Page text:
The government has repatriated more than 200 migrants to Haiti since October 19, according to an official for the International Organization for Migration (IOM).
“Yesterday was the second charter organized by the Bahamian authorities with 105 people,” said Giuseppe Loprete, who heads the IOM’s mission in Haiti.
“The first charter carried 112, plus some people have been sent back on commercial flights, so far 11, according to what we know.
“So 228 as of today have been returned, mostly from Dorian-affected areas.
“Some migrants claimed that they were regularly present in The Bahamas but we couldn’t verify. None of them has Haitian documents anyway. They spent from [a] few days up to a month in detention or collective shelters before being repatriated.”
In recent weeks, the government has faced backlash after announcing its intention to enforce immigration laws and deport undocumented migrants, even those impacted by Hurricane Dorian in early September.
In the immediate aftermath of the storm, the government announced that the repatriation of storm victims, who are undocumented migrants, was on hold.
Several human rights groups have accused the government of “targeting” Haitians with its policies and sending them to a country with civil unrest.
Yesterday, Loprete told The Nassau Guardian that the IOM has “several concerns” about the current state of Haiti, noting that “it’s not conducive to returns and for migrants who [want] to start over their lives”.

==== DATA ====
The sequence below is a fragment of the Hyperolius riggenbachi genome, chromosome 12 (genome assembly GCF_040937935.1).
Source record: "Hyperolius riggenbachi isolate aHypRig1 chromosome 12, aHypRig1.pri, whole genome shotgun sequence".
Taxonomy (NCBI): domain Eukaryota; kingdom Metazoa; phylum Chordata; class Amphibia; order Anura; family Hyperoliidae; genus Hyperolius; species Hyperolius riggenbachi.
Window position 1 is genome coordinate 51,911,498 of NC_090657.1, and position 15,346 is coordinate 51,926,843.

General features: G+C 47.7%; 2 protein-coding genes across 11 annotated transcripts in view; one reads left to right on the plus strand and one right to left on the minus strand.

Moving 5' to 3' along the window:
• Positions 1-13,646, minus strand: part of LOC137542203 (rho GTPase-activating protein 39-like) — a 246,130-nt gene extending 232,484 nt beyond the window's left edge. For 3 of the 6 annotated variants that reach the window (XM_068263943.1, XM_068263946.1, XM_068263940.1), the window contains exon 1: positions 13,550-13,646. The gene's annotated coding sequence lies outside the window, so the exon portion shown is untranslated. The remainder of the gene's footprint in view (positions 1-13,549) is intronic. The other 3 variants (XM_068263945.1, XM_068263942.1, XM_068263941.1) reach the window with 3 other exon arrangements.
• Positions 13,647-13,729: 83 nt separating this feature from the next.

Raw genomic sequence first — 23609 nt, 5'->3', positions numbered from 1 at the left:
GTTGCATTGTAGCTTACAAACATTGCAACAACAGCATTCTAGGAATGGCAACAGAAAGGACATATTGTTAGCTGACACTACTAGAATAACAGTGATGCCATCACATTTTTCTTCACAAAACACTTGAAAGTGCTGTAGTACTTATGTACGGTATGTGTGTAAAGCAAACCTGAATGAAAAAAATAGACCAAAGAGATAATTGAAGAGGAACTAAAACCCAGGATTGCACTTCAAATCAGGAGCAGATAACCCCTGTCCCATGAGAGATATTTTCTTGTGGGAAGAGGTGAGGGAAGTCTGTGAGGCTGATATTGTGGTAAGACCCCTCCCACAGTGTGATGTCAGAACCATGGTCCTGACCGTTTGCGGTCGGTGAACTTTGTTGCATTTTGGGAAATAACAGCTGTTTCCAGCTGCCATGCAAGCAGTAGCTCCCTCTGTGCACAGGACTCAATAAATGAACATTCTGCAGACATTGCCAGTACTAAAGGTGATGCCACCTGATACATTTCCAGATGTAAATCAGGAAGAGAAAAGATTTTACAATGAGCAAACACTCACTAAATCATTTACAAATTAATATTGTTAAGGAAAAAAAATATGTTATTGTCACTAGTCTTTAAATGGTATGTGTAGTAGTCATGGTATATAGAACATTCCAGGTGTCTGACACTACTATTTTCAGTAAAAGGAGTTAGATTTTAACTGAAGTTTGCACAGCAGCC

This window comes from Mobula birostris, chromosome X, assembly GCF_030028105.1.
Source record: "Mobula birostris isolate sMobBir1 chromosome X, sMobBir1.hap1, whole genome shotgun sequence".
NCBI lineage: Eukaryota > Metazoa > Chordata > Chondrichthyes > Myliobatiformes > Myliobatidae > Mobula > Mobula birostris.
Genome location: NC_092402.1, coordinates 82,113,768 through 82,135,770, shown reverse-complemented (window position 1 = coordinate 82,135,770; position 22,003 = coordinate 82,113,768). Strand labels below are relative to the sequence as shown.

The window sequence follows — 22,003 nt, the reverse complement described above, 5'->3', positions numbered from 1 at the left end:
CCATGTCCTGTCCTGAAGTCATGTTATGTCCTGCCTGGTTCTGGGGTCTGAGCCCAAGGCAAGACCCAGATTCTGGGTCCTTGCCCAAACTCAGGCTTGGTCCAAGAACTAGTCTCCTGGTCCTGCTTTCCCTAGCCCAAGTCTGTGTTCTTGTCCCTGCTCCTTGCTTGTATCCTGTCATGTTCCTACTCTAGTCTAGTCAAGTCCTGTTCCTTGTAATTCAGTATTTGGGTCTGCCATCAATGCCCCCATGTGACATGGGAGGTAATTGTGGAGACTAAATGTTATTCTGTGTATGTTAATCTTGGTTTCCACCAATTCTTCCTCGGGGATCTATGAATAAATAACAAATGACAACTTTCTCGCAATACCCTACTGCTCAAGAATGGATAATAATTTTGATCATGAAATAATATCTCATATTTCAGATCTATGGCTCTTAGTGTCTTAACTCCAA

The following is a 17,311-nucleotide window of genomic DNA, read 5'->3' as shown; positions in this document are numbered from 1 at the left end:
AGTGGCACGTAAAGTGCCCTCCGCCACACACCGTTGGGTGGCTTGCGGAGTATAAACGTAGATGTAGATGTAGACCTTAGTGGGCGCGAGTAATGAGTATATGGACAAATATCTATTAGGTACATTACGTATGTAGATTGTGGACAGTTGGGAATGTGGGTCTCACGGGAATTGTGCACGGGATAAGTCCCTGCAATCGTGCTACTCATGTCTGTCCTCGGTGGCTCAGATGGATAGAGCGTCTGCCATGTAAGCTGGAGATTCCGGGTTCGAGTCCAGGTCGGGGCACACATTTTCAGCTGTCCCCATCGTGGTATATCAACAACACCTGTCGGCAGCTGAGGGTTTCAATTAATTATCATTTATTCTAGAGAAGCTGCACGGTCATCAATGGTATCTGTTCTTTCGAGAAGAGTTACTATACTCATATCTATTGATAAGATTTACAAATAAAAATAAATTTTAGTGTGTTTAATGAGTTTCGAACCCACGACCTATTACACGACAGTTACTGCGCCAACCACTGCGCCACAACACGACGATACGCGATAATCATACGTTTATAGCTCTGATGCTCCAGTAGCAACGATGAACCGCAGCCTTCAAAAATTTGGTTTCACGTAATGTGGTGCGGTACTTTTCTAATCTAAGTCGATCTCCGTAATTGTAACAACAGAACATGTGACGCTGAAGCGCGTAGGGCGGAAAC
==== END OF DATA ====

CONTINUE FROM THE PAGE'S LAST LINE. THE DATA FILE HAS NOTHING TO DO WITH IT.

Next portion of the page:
“…Upon return, [they] become part of the communities of origin and the population at large,” he said.
“They will experience the same difficulties everyone is having in Haiti. In addition, they are certainly traumatized, they had a job and they had their living in The Bahamas but they lost everything suddenly. There is a risk of stigma for those who failed, starting over will not be easy.
“We understand the Bahamian authorities are handling their crisis and it is already a lot to deal with. We would like to advocate for not making the lives of migrants even more difficult, explore all the options available locally and in case of repatriation, to reinforce the coordination with Haitian authorities to better protect migrants and provide a dignified return.”
Loprete noted that Haiti is experiencing a “lockdown of basic services”, including healthcare, schools, hospital and other critical infrastructure.
He said clinics in the country are “struggling” with fuel and medical supplies as well as food insecurity for 40 percent of the population.
“Many roads and areas are affected by roadblocks, extortion, violence,” the United Nations (UN) official said.
“Migrants have to go through these roads to return to their areas of destination, mostly in the northern departments.
“We have also protection concerns for most vulnerable migrants such as women including pregnant women, children, people showing clear signs of trauma that are now on their own in Haiti.”
Loprete added, “Economic activities are minimal, external trade has decreased and we can anticipate that remittances will decrease as well especially from The Bahamas as migrant workers are affected by Dorian.
“This is the context, we cannot say for sure but it is realistically difficult for these migrants to return in areas affected by the crisis and make their living. They will experience the same problems [as] the rest of the population.”
Education: Goldsmith, University of London, MA in Race, Media and Social Justice
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